James K. Polk

Censure Of President Trump An Alternative To Impeachment, Since Conviction Impossible With Republican Senate

With the latest poll indicating that 56 percent of Americans do not favor the impeachment of Donald Trump, it might be wiser for the Democrats to consider a censure motion instead, much less controversial and likely to gain some Republican support.

Censure was done by the Senate against Andrew Jackson in 1834 over the National Bank issue, and the House of Representatives agreed to censure of James K. Polk over the Mexican War prosecution in 1848.

Attempts to censure John Tyler in 1842, Abraham Lincoln in 1864, and Bill Clinton in 1998 failed.

It is far from an impeachment, but it would be a strong statement by either house were censure to be considered in place of impeachment, which would never get a two thirds vote of the Senate for conviction.

It looks more than ever that impeachment will NOT happen, due to the circumstances that are present, and it sets a bad standard for the future regarding Presidential abuse of power.

Latest Presidential Ranking Survey For Presidents Day Changes Ratings Of Several Presidents Upward And Downward

The game of Presidential rankings is one always changing, and the newest survey of scholars, including this author as a participant, does not disappoint in that regard.

The Siena College survey, now done six times since 1982, once for each new President being considered in the rankings, has some surprises.

157 experts, questioned by the Siena College Research Institute, raised two of the Founding Father generation to the top ten, with James Madison number 7 and James Monroe, his successor at number 8. In so doing, two modern Presidents were dropped out of the top ten, with Ronald Reagan at number 13 and Lyndon B. Johnson at number 16.

A rare occurrence was that Abraham Lincoln was number 3, when usually he is on top, although in earlier Siena College surveys, Franklin D. Roosevelt had been number one, now number two, with George Washington moving up to number one.

Barack Obama, number 8 in the American Political Science Association survey in 2018, and number 12 in the C Span 2017 survey, ended up number 17 in the Siena College survey, so below such Presidents as Woodrow Wilson, James K. Polk, John Adams, and Bill Clinton.

And Donald Trump, who was dead last in the APSA poll, was number 42, above James Buchanan and Andrew Johnson, with Johnson ending up below Buchanan, the opposite of both the C Span and APSA surveys.

Of course, the game of Presidential ranking is a never ending and highly debatable one, and the way that Presidents are ranked is purely in the eyes and expertise of the beholder.

Should a great man, such as Madison or Monroe, but not as accomplished as more modern Presidents, such as Reagan or LBJ, be higher in the ratings?

That is left up to how people perceive Presidents, and whether they include the whole life, or just the actual years of the Presidency, in their judgments.

Is George H. W. Bush The “Best” One Term President In American History, Surpassing James K. Polk, And What About Jimmy Carter?

Now that George H. W. Bush is part of American history, the question arises whether he should be judged the “best” one term President in American history.

We have had the following 12 one term elected Presidents who finished their term, but were not given a second term:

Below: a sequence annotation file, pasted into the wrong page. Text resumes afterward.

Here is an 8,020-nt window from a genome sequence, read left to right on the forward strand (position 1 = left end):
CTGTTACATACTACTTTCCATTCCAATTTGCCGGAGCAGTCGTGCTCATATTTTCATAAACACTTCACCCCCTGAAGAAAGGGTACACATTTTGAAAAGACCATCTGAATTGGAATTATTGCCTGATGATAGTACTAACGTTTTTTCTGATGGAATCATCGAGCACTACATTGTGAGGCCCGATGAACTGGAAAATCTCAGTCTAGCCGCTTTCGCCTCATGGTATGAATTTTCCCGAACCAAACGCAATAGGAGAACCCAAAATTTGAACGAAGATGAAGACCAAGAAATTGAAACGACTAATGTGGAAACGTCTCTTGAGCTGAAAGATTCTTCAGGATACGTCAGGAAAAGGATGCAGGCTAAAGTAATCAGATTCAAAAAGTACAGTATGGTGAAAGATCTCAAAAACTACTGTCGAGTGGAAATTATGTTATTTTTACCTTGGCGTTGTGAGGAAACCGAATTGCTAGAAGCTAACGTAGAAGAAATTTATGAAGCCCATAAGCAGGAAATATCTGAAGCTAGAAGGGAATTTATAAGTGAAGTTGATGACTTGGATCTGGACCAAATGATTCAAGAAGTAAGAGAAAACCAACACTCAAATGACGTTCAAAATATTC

John Adams
John Quincy Adams
Martin Van Buren
James K. Polk
Franklin Pierce
James Buchanan
Rutherford B. Hayes
Benjamin Harrison
William Howard Taft
Herbert Hoover
Jimmy Carter
George H. W. Bush

Eight of them, all but Polk, Pierce, Buchanan, and Hayes were defeated for reelection, with those four choosing not to run, and all of these four, except Polk, very unpopular and aware that they were not wanted to be nominated for another term.

The usual viewpoint has been that James K. Polk, with the acquisition of the American Southwest by war with Mexico, and acquisition of the Pacific Northwest by the Oregon treaty with Great Britain, was the most successful one term President. Labeled an expansionist and an imperialist by many, the fact that he presided over the greatest expansion of US territory since Thomas Jefferson, has helped him to be regarded by scholars as a “successful” President, rated 12 to 14 in scholarly polls.

Now, some are saying that George H. W. Bush may be greater than Polk, due to his foreign policy accomplishments in particular, including the end of the Cold War, the unification of Germany, and the Persian Gulf War, along with his domestic policies of “A Thousand Points Of Light”, and the Americans With Disabilities Act.

Some on this list, including Van Buren, Pierce, Buchanan, Hayes, Benjamin Harrison, Taft, and Hoover are seen in a poor light, while J. Q. Adams is seen as not having succeeded in his one term, although a great man, and his father, John Adams, criticized for the Alien and Sedition Acts in 1798, curbing civil liberties during his term.

The only other one term President who could be seen as competing would be Jimmy Carter, with his Camp David Accords between Egypt and Israel, the Panama Canal Treaty, his Human Rights advocacy, his creation of new cabinet agencies (Departments of Education, Health And Human Services, Energy), and his exceptional record on the environment, but his negatives, including high inflation, the Iranian hostage crisis, the Soviet invasion of Afghanistan, and the Cuban Mariel Boat Lift all help to undermine his case.

So, one could argue that Polk and Bush may be competitive as the “best” one term elected President, without a clear cut answer to the question of who was the better President.